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Fesko v. Equiant Financial Services Incorporated

United States District Court, D. Arizona

April 18, 2019

Mammie Fesko, Plaintiff,
v.
Equiant Financial Services Incorporated, et al., Defendants.

          ORDER

          DOMINIC W. LANZA, UNITED SLATES DISTRICT JUDGE

         The Rule 16 scheduling conference in this case, which was removed from state court in February 2019, is scheduled for Monday, April 22, 2019. As discussed below, the parties should be prepared to address at Monday's hearing why this case should not be remanded back to state court due to the absence of subject matter jurisdiction. See 28 U.S.C. § 1447(c) (“If at any time before final judgment it appears that the district court lacks subject matter jurisdiction, the case shall be remanded.”).

         As background, this lawsuit was originally filed in state court on August 1, 2018. (Doc. 1 ¶ 1.) The complaint asserts only state-law causes of action. (Id. ¶ 2.) On October 19, 2018, one of the defendants (Equiant) filed a motion to dismiss. (Id. ¶ 3.) On January 14, 2019, the trial court heard oral argument on the motion and then solicited supplemental briefing from the parties concerning whether one of the state-law causes of action was valid. (Id.) On January 28, 2019, Plaintiff filed her supplemental brief with the trial court and also filed a motion for leave to file an amended complaint. (Id.) The motion stated that Plaintiff wished to assert a new state-law claim (negligent hiring) as well as assert new federal claims for “civil rights violations under 42 U.S.C. §§ 1983, 1985(2), and 1986.” (Id. ¶ 4.) On February 27, 2019-before the trial court took any action on the motion for leave to amend-Equiant removed the case to federal court. (Doc. 1.) The notice of removal states this Court has subject matter jurisdiction under 28 U.S.C. § 1331 based on the “new claims of civil rights violations.” (Id. ¶ 7.)

         Although the presence of federal claims may render a case removable to federal court, the issue here is that the operative complaint doesn't contain any federal claims. True, Plaintiff filed a motion requesting leave to amend her complaint to assert new federal claims, but the trial court never granted the motion. Removal is arguably inappropriate in this circumstance. See, e.g., Glass v. City of Chattahoochee, 2016 WL 3128370, *4-6 (N.D. Fla. 2016) (“[I]f a case as initially filed is not removable because it asserts only state law claims, the majority of courts have required a motion to amend the pleading [to add federal claims] be granted prior to removal.”); Torres v. Chevron U.S.A., Inc., 2004 WL 2348274, *2 (N.D. Cal. 2004) (“The Ninth Circuit has not ruled on the issue of whether a case can be removed from the state court on the basis of a pending motion to amend a complaint to include federal causes of action. However, ‘the courts that have considered the issue have found that removal on the basis of federal claims asserted in a motion to amend the complaint, prior to the court's ruling on the motion, is premature.'”) (citation omitted).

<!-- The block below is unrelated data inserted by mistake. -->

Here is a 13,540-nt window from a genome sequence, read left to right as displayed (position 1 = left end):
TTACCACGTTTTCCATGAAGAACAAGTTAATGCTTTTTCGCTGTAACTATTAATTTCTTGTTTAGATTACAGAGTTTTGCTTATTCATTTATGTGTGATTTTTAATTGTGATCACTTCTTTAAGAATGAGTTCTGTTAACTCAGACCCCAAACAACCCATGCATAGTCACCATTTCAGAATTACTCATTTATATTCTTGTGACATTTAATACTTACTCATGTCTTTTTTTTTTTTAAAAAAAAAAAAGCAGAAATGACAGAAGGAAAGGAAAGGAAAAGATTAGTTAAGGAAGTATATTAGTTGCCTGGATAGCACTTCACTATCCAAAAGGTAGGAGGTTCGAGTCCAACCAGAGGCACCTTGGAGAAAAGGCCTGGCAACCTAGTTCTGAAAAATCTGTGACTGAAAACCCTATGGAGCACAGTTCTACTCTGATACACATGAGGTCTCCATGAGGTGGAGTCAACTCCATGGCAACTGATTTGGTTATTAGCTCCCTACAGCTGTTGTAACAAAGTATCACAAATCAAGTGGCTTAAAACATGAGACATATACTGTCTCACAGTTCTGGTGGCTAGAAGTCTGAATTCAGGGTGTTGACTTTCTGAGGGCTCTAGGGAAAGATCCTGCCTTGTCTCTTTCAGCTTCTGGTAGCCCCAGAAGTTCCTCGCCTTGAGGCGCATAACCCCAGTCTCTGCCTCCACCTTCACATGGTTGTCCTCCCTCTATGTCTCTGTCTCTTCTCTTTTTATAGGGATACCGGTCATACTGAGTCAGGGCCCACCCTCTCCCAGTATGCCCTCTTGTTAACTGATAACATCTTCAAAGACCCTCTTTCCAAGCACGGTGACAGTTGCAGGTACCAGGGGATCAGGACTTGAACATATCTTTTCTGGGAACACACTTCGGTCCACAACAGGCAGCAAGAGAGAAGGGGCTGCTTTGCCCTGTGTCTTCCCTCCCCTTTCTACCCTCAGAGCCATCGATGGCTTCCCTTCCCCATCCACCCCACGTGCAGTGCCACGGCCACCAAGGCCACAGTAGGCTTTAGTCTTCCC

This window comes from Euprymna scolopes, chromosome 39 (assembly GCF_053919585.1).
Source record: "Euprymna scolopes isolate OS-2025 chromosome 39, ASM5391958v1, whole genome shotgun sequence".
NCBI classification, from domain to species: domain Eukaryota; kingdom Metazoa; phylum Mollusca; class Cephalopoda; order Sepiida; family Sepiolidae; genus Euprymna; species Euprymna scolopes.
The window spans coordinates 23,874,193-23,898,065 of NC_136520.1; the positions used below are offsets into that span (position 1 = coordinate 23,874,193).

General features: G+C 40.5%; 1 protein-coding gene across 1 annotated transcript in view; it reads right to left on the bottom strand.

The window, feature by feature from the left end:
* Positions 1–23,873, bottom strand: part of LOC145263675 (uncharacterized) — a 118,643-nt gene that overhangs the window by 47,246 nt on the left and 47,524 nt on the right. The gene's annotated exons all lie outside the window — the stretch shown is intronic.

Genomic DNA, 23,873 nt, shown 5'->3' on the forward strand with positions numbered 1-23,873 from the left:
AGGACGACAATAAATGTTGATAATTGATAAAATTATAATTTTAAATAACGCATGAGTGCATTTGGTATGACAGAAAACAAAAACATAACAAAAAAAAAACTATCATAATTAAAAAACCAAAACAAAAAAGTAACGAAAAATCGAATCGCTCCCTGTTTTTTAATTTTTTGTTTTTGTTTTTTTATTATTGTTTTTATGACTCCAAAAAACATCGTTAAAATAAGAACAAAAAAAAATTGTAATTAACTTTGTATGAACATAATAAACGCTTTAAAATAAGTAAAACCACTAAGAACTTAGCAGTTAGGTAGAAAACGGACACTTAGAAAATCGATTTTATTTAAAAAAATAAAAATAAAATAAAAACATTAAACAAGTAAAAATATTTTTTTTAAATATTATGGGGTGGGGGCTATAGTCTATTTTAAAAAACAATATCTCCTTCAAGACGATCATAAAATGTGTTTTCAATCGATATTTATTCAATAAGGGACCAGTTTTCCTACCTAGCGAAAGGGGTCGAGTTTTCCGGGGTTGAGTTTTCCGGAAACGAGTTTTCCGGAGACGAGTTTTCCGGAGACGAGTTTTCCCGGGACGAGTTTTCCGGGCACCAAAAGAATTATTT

The Court further notes that it has serious questions about the validity of the proposed new federal claims (which, again, don't exist yet). The complaint alleges, in a nutshell, that Plaintiff was improperly fired by her private employer. It is unclear how the federal civil rights statutes, which require a showing of state action, could apply in this context. See, e.g., Howard v. Food Lion, Inc., 232 F.Supp.2d 585, 597 (M.D. N.C. 2002) (“Section 1983 provides legal redress to those whose constitutional rights have been violated by state or local government actors. Because neither Food Lion nor its store managers acted under color of state law, Plaintiff's § 1983 claim against the Food Lion Defendants will be dismissed.”) (citation omitted); Woods v. Princeton Packaging, Inc., 655 F.Supp. 215, 217 (W.D. Wash. 1987) (“Section 1983 does not apply to a private employer unless the private employer's conduct is fairly attributable to the State or unless he is a willful participant in joint activity with the State or its agents.”). See also Doc. 9 at 5 (defendant's argument, in Rule 26(f) report, that the federal claims are invalid). The Court raises this concern because, even if the initial attempt at removal was somehow appropriate, the Court need not retain jurisdiction over Plaintiffs state-law claims if it later dismisses her federal claims. See 28 U.S.C. § 1367(c)(3) (“The district courts may decline to exercise supplemental jurisdiction over a [pendent state-law claim] if . . . the district court has dismissed all claims over which it has ...


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